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People with learning disabilities ‘terrified’ by inaccessible Covid-19 guidance

Some people with learning disabilities and autism have been left frightened of breaking the law due to a lack of accessible guidelines.

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Prime Minister Boris Johnson during a Downing Street media briefing on Covid-19 (Pippa Fowles/10 Downing Street/Crown Copyright/PA)

Prime Minister Boris Johnson during a Downing Street media briefing on Covid-19 (Pippa Fowles/10 Downing Street/Crown Copyright/PA)

Prime Minister Boris Johnson during a Downing Street media briefing on Covid-19 (Pippa Fowles/10 Downing Street/Crown Copyright/PA)

People in England with learning disabilities have called on the Government to make its coronavirus guidelines easier to understand, with some “absolutely terrified” they may find themselves on the wrong side of the law.

Campaigners say that while accessible information has been provided on certain topics during lockdown, it has been arriving up to two weeks later than the regular releases, leaving some people feeling like “second-class citizens”.

Accessible information is simply information that someone can understand. It may take the form of an easy-read document or a sign language interpreter, among other things.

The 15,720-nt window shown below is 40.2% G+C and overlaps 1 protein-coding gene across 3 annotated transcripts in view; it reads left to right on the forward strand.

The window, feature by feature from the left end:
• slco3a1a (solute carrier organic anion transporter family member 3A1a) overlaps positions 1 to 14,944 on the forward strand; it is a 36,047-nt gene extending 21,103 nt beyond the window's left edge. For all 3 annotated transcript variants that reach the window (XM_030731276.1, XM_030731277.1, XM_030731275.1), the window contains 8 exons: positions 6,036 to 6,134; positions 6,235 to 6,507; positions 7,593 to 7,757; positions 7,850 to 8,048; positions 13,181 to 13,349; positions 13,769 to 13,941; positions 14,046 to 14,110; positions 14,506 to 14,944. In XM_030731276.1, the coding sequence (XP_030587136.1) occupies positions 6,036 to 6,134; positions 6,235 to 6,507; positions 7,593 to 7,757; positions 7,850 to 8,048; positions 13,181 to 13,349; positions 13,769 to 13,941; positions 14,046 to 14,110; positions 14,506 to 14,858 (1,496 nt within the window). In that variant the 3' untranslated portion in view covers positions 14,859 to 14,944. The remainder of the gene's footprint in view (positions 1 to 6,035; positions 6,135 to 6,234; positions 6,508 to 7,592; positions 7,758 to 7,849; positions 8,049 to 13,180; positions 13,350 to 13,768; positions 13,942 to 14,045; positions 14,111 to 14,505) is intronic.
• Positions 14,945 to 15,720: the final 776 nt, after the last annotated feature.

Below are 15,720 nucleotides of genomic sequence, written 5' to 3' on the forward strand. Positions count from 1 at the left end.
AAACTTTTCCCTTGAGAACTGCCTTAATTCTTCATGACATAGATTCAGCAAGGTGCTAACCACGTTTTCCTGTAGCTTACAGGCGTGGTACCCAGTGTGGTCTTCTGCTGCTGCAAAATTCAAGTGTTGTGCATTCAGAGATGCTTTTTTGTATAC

It is particularly relevant to people with autism or a learning disability, who can require support to understand complex information such as new coronavirus guidelines.

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An example of accessible guidance on coronavirus restrictions (PA)

An example of accessible guidance on coronavirus restrictions (PA)

An example of accessible guidance on coronavirus restrictions (PA)

Dr Karen Parry is chief executive of Inclusion North, which works towards inclusion for people with a learning disability or autism and their families.

The group chose to produce their own accessible documents due to the delay in distribution from the Government.

“That just says that people who need an accessible version are like second-class citizens,” Ms Parry told the PA news agency.

“Sometimes it’s two weeks later that an accessible version comes out, which we think is way too late, so we’ve just done our own.

“It’s filling a gap which we should not have to do. We have people ringing us up, absolutely terrified, saying ‘Will the police arrest me if I go out? I don’t know what I’m allowed to do’.”

Samantha Clark is chief executive of Learning Disability England, a group representing the needs of the community.

“There isn’t a coherent strategy,” she told PA. “There is no way of being confident what you will or won’t get. That’s part of the problem.”

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Ciara Lawrence found out she had a mild learning disability when she was at school (Ciara Lawrence)

Ciara Lawrence found out she had a mild learning disability when she was at school (Ciara Lawrence)